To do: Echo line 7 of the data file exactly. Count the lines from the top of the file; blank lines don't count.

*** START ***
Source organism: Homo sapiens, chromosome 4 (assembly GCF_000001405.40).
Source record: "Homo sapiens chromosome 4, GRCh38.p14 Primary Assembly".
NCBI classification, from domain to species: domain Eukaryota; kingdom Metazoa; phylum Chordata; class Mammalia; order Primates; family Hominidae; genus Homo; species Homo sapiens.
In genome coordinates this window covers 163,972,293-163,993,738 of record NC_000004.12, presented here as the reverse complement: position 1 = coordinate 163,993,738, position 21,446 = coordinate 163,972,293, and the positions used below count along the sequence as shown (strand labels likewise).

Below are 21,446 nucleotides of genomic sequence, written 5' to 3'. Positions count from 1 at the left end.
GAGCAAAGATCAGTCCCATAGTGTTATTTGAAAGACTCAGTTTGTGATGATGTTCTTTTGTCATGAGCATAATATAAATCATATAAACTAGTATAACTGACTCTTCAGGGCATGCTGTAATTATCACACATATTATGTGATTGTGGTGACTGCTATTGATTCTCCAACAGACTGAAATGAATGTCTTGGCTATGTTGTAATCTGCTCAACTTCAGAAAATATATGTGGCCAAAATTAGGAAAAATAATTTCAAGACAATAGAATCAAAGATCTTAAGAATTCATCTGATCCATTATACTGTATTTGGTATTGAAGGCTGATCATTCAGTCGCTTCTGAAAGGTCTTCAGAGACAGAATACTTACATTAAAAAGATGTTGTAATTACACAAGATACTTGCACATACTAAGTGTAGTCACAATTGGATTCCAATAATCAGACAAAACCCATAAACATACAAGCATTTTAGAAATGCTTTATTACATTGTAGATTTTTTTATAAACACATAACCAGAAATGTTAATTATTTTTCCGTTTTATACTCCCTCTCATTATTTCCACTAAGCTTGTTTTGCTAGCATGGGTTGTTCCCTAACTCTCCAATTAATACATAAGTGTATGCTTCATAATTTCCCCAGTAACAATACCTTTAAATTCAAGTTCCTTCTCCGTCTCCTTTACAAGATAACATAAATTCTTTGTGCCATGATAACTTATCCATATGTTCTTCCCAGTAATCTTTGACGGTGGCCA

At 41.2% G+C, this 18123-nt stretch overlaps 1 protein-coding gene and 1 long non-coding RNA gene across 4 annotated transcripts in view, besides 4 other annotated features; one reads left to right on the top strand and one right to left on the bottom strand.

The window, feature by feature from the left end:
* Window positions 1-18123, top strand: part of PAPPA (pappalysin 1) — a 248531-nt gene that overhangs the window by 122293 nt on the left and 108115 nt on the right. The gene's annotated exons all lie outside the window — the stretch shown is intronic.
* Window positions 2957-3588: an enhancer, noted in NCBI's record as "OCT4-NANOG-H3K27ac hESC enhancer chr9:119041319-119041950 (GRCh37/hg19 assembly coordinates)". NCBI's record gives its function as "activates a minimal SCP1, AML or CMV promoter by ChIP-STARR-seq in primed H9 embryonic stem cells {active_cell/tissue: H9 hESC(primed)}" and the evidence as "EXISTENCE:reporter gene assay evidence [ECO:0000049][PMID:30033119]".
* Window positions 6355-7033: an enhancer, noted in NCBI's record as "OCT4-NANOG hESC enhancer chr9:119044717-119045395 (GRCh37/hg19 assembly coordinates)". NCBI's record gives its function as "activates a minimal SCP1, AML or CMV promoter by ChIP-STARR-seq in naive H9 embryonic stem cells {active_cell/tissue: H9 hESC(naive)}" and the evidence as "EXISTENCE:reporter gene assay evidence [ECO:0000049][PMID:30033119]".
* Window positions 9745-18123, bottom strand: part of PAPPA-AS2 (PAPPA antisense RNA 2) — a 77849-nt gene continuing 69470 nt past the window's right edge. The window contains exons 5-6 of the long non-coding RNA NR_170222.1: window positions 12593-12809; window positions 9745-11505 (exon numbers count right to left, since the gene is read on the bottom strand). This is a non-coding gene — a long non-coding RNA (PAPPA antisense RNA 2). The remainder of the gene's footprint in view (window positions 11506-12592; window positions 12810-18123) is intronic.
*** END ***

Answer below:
At 41.2% G+C, this 18123-nt stretch overlaps 1 protein-coding gene and 1 long non-coding RNA gene across 4 annotated transcripts in view, besides 4 other annotated features; one reads left to right on the top strand and one right to left on the bottom strand.